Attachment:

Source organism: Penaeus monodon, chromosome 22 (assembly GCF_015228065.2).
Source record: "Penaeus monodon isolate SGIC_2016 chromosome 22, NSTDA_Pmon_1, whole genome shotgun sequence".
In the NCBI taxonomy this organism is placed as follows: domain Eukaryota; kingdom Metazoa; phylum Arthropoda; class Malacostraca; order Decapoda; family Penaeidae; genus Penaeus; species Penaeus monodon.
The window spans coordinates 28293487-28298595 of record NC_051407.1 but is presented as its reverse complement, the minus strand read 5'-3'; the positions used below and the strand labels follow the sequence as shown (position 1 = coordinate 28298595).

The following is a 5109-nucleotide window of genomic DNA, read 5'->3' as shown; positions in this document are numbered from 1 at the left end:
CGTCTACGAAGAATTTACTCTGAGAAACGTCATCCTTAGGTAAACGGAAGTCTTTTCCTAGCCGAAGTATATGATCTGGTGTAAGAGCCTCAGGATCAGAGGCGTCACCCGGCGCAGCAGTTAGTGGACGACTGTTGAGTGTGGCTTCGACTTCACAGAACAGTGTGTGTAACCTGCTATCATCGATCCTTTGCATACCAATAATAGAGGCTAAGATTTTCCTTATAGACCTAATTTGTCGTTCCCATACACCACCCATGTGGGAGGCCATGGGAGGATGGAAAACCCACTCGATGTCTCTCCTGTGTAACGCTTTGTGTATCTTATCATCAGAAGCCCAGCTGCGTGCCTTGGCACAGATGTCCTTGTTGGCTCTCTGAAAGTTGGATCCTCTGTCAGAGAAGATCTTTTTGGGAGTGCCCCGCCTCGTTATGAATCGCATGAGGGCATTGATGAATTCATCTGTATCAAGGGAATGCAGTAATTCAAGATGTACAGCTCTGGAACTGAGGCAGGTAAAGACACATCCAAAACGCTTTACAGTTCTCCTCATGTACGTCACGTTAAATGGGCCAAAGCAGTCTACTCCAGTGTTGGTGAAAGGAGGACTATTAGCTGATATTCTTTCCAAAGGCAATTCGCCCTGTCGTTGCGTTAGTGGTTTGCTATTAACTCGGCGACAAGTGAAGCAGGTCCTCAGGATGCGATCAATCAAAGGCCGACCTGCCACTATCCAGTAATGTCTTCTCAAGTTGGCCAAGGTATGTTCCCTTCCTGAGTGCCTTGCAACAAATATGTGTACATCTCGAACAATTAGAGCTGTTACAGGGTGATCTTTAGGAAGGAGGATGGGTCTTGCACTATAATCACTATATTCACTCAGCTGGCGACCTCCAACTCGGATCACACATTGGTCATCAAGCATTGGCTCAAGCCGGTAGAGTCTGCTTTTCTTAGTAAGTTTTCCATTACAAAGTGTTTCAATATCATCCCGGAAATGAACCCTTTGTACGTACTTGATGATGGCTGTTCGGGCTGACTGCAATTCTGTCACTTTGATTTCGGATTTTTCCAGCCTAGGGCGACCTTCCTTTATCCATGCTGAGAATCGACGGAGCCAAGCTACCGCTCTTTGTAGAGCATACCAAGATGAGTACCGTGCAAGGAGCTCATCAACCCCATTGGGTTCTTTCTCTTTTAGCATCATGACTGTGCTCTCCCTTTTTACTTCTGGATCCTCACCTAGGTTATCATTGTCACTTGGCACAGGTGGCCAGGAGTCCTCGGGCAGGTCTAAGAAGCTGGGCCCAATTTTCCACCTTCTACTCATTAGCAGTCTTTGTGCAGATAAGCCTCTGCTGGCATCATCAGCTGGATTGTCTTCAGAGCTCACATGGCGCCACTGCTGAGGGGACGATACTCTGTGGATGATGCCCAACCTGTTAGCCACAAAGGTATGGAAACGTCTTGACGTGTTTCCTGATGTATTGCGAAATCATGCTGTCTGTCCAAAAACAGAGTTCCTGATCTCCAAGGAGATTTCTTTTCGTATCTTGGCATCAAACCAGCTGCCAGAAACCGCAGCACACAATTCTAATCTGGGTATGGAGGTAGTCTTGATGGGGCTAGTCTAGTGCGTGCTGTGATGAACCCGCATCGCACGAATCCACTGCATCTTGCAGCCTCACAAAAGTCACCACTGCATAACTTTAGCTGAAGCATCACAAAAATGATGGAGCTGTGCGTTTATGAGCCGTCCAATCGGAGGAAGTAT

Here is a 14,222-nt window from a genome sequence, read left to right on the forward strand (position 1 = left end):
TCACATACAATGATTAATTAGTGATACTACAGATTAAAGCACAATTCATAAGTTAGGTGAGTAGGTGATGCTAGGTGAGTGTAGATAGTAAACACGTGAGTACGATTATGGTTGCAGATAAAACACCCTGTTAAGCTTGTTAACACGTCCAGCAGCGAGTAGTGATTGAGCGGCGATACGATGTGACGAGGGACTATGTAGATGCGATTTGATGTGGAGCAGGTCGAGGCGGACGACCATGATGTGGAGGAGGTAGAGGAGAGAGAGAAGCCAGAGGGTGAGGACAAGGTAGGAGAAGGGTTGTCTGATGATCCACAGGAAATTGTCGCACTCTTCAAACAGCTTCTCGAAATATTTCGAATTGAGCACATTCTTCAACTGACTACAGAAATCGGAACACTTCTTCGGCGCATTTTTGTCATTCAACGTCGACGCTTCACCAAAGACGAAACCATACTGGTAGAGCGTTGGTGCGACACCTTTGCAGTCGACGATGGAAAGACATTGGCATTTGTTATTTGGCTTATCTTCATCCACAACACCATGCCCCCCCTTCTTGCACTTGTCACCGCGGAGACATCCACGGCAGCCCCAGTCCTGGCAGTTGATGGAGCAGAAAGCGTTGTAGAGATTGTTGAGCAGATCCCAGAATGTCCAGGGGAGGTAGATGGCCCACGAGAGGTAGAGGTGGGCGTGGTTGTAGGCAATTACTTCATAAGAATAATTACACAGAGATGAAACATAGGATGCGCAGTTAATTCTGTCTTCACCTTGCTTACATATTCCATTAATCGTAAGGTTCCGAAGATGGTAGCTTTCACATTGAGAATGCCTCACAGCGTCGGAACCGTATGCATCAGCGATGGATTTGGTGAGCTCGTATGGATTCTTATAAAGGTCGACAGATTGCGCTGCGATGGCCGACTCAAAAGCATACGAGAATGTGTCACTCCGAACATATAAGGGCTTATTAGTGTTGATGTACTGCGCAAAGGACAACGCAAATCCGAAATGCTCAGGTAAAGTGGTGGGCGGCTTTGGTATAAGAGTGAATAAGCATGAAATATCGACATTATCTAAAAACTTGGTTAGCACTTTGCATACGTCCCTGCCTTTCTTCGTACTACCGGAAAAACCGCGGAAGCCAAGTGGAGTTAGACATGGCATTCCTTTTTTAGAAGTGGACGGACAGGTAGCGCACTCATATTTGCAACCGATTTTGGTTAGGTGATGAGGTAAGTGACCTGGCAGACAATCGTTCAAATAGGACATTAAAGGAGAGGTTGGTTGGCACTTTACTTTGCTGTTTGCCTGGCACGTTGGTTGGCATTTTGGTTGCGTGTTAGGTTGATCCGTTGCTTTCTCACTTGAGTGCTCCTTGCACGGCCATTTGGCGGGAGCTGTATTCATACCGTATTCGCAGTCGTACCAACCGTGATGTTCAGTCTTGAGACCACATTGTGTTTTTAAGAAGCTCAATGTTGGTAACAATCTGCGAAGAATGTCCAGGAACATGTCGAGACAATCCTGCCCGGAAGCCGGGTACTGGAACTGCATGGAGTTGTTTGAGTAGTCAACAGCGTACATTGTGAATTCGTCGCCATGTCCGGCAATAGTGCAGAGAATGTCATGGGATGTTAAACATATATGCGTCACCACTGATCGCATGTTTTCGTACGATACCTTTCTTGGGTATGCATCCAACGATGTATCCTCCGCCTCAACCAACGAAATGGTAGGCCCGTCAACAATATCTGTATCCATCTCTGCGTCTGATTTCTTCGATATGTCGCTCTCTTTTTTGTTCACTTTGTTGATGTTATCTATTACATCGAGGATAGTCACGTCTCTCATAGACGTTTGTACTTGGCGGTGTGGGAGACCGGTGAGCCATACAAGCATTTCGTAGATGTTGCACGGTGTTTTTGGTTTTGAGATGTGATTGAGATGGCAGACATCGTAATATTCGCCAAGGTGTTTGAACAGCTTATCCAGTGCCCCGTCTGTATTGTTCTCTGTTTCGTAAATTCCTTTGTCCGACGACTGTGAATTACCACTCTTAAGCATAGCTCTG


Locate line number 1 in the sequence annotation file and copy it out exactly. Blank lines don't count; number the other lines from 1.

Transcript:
Source organism: Penaeus monodon, chromosome 22 (assembly GCF_015228065.2).